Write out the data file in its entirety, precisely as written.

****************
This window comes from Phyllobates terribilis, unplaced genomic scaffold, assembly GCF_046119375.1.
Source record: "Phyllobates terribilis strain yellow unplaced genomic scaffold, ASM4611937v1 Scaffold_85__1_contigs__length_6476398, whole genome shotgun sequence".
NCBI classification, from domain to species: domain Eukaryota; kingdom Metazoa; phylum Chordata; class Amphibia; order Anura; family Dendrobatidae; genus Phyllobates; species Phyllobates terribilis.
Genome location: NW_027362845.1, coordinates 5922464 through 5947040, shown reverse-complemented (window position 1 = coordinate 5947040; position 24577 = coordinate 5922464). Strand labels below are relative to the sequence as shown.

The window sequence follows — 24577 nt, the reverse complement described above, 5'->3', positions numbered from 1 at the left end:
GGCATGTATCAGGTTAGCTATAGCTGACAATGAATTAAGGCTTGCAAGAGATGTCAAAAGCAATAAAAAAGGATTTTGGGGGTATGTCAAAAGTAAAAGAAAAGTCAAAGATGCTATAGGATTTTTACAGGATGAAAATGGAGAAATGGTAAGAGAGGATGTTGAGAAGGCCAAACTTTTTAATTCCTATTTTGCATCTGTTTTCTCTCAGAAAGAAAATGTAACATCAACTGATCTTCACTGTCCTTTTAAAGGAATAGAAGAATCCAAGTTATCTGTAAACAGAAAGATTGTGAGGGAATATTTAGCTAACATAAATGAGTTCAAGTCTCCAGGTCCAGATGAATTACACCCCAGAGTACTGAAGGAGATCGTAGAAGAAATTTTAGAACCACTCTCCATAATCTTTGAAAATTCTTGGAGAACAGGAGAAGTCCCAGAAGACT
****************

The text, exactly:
This window comes from Phyllobates terribilis, unplaced genomic scaffold, assembly GCF_046119375.1.
Source record: "Phyllobates terribilis strain yellow unplaced genomic scaffold, ASM4611937v1 Scaffold_85__1_contigs__length_6476398, whole genome shotgun sequence".
NCBI classification, from domain to species: domain Eukaryota; kingdom Metazoa; phylum Chordata; class Amphibia; order Anura; family Dendrobatidae; genus Phyllobates; species Phyllobates terribilis.
Genome location: NW_027362845.1, coordinates 5922464 through 5947040, shown reverse-complemented (window position 1 = coordinate 5947040; position 24577 = coordinate 5922464). Strand labels below are relative to the sequence as shown.

The window sequence follows — 24577 nt, the reverse complement described above, 5'->3', positions numbered from 1 at the left end:
GGCATGTATCAGGTTAGCTATAGCTGACAATGAATTAAGGCTTGCAAGAGATGTCAAAAGCAATAAAAAAGGATTTTGGGGGTATGTCAAAAGTAAAAGAAAAGTCAAAGATGCTATAGGATTTTTACAGGATGAAAATGGAGAAATGGTAAGAGAGGATGTTGAGAAGGCCAAACTTTTTAATTCCTATTTTGCATCTGTTTTCTCTCAGAAAGAAAATGTAACATCAACTGATCTTCACTGTCCTTTTAAAGGAATAGAAGAATCCAAGTTATCTGTAAACAGAAAGATTGTGAGGGAATATTTAGCTAACATAAATGAGTTCAAGTCTCCAGGTCCAGATGAATTACACCCCAGAGTACTGAAGGAGATCGTAGAAGAAATTTTAGAACCACTCTCCATAATCTTTGAAAATTCTTGGAGAACAGGAGAAGTCCCAGAAGACT